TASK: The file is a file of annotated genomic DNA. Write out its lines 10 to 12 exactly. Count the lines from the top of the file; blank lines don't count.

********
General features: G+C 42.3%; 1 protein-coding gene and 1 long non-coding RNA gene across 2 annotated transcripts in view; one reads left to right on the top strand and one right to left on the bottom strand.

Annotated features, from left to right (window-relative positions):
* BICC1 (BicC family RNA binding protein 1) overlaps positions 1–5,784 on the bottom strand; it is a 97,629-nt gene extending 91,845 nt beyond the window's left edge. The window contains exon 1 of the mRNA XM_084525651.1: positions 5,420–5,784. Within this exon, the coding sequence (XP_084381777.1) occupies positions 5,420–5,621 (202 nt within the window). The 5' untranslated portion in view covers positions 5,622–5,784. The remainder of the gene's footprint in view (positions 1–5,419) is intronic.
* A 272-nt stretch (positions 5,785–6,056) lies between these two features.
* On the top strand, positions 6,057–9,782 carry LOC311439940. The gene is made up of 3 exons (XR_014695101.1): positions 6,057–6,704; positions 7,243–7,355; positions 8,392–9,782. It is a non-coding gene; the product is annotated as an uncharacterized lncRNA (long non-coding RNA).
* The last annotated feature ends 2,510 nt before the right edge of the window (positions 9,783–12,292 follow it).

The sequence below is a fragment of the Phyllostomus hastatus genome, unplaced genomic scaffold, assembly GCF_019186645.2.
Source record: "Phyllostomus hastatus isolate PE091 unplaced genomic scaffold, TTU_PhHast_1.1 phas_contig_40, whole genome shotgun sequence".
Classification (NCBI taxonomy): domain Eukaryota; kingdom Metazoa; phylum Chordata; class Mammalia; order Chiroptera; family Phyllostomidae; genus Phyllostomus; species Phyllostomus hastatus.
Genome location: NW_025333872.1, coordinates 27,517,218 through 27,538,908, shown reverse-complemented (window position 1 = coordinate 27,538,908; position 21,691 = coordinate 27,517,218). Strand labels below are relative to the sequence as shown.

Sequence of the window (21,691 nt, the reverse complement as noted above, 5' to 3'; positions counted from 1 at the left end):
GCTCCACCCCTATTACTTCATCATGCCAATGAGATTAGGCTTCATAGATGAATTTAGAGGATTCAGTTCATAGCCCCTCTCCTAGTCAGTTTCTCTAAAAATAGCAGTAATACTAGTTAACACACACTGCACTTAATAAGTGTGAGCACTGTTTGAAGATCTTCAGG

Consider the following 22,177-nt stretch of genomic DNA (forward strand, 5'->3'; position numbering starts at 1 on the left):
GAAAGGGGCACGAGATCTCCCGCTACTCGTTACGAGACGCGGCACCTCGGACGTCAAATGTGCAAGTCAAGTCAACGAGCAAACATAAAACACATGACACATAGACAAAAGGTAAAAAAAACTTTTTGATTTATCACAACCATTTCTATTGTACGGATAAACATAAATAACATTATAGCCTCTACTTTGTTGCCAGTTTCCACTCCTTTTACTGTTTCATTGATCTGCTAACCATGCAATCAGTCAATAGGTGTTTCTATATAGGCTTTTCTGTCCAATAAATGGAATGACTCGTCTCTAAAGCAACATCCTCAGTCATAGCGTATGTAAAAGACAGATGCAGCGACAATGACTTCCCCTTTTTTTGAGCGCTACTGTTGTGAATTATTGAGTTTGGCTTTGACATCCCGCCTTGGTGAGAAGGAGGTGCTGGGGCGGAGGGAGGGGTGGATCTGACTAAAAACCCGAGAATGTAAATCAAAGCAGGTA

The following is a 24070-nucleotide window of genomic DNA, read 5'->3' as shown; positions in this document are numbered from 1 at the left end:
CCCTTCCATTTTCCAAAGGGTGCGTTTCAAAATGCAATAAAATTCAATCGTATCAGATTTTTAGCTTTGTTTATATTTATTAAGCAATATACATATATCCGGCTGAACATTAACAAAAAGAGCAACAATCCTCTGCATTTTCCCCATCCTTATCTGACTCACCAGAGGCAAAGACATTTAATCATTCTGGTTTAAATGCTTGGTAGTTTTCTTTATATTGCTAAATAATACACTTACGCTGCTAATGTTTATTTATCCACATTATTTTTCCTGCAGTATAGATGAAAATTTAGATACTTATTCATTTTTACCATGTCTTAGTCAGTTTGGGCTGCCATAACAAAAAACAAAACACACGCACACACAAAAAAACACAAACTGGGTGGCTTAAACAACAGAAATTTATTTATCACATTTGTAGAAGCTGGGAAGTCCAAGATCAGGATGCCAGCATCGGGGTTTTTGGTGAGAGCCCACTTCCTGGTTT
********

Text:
Genome location: NW_025333872.1, coordinates 27,517,218 through 27,538,908, shown reverse-complemented (window position 1 = coordinate 27,538,908; position 21,691 = coordinate 27,517,218). Strand labels below are relative to the sequence as shown.

Sequence of the window (21,691 nt, the reverse complement as noted above, 5' to 3'; positions counted from 1 at the left end):
GCTCCACCCCTATTACTTCATCATGCCAATGAGATTAGGCTTCATAGATGAATTTAGAGGATTCAGTTCATAGCCCCTCTCCTAGTCAGTTTCTCTAAAAATAGCAGTAATACTAGTTAACACACACTGCACTTAATAAGTGTGAGCACTGTTTGAAGATCTTCAGG